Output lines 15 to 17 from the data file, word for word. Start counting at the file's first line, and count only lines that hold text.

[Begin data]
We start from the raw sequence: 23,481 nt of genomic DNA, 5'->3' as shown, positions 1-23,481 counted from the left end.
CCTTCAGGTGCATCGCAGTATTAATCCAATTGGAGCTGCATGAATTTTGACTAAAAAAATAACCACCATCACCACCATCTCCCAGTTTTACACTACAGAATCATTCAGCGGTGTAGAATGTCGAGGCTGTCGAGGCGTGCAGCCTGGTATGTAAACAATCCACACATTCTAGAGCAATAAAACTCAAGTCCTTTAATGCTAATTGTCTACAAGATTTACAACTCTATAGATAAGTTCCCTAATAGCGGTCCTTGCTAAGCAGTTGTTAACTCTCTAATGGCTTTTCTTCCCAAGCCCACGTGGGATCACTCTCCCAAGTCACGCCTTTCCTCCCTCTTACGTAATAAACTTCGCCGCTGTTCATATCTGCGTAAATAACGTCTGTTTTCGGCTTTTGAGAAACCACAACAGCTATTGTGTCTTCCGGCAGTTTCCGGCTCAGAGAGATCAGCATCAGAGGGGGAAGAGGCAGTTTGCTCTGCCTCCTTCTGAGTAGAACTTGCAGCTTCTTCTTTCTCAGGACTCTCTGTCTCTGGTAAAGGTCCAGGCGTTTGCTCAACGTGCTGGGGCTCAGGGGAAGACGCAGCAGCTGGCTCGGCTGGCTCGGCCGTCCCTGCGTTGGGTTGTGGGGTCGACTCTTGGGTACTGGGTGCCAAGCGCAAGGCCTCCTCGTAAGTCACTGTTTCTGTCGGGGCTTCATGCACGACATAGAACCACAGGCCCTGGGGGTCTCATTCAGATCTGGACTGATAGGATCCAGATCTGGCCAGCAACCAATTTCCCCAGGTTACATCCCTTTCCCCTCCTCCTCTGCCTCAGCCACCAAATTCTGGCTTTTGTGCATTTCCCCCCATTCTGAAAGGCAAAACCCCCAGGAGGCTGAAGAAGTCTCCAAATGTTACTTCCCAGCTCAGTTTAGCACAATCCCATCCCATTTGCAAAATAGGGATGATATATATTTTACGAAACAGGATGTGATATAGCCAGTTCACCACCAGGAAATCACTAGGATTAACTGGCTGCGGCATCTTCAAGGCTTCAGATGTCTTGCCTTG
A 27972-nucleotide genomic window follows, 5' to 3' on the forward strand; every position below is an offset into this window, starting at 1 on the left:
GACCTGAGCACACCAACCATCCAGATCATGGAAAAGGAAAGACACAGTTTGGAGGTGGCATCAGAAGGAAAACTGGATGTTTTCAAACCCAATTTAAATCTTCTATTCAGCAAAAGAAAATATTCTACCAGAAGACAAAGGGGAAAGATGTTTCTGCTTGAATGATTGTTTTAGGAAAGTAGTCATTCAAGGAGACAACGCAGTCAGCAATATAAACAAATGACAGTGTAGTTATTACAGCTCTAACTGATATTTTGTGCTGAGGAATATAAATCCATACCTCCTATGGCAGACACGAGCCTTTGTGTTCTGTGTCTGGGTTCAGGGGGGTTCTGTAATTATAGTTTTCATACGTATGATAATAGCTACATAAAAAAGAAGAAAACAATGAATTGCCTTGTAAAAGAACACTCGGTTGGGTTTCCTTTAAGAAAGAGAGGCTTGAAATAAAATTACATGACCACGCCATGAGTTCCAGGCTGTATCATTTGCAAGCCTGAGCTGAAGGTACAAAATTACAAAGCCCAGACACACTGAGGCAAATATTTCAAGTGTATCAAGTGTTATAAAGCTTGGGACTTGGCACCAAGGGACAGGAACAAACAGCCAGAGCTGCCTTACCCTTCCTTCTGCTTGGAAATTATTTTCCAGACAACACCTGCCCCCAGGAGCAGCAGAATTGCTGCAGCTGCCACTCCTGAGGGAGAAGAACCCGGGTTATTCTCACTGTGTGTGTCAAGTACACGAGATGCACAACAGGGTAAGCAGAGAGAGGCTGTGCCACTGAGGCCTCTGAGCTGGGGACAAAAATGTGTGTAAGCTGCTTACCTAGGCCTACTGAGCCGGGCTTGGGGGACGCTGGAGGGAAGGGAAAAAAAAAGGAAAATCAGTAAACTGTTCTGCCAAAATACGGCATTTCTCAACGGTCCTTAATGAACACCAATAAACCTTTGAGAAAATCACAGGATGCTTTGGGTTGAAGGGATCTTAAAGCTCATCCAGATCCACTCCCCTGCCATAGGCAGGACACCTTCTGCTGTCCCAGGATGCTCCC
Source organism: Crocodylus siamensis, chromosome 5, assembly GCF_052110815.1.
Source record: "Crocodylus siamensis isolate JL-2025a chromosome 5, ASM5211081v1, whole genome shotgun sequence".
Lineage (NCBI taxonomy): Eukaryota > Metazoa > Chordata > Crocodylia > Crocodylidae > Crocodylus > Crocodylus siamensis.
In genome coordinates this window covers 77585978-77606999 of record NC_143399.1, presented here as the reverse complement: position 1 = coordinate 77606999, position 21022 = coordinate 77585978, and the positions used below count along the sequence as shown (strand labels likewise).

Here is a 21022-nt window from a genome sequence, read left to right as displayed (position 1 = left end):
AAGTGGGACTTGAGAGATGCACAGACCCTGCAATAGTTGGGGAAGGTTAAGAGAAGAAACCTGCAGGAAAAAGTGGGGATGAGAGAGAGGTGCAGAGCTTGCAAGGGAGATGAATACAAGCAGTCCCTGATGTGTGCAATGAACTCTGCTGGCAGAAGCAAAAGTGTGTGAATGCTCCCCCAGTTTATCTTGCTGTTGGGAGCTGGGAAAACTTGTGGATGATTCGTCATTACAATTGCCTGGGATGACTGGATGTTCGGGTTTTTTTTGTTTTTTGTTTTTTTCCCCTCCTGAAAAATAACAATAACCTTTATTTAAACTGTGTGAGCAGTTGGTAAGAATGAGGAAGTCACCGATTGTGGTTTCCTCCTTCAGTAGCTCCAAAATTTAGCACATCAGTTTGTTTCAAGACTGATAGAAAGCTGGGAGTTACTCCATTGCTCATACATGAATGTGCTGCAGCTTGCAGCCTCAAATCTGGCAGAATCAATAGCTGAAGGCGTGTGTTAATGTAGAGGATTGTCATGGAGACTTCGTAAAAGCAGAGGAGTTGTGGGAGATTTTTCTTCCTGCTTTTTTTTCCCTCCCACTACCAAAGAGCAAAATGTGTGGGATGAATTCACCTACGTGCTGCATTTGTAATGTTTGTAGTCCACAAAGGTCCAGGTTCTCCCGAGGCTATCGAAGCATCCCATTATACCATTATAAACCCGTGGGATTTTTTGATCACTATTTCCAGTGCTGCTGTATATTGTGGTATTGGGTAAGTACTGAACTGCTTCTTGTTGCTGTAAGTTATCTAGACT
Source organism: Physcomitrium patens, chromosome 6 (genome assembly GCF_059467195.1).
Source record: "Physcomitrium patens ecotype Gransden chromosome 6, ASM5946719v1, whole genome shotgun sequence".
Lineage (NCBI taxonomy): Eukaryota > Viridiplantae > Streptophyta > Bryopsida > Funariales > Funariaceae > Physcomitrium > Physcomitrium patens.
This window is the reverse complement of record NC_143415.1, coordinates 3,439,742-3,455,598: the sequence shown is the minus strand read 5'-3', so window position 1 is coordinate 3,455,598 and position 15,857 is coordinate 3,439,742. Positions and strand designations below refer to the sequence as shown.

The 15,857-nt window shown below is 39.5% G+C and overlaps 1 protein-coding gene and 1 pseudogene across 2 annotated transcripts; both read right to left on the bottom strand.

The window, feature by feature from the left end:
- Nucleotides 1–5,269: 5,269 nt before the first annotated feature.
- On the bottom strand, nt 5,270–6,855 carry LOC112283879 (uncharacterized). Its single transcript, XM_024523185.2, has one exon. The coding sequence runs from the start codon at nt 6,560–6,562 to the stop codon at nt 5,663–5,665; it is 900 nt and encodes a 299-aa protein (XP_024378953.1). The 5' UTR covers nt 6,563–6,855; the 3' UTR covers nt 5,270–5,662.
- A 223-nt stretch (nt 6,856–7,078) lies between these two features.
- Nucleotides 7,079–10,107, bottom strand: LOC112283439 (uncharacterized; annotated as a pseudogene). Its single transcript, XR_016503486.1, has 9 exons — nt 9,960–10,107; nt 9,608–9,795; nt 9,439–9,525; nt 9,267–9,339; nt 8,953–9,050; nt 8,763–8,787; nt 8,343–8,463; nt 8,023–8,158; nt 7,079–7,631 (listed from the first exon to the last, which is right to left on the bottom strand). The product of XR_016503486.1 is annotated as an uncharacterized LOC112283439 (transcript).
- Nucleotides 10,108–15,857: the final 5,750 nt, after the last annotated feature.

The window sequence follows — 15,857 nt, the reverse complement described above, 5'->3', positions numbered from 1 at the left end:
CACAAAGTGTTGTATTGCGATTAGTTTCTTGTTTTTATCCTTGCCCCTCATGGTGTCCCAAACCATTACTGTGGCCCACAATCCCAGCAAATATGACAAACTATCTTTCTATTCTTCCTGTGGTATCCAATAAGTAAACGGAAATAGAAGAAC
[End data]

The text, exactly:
The 15,857-nt window shown below is 39.5% G+C and overlaps 1 protein-coding gene and 1 pseudogene across 2 annotated transcripts; both read right to left on the bottom strand.

The window, feature by feature from the left end:
- Nucleotides 1–5,269: 5,269 nt before the first annotated feature.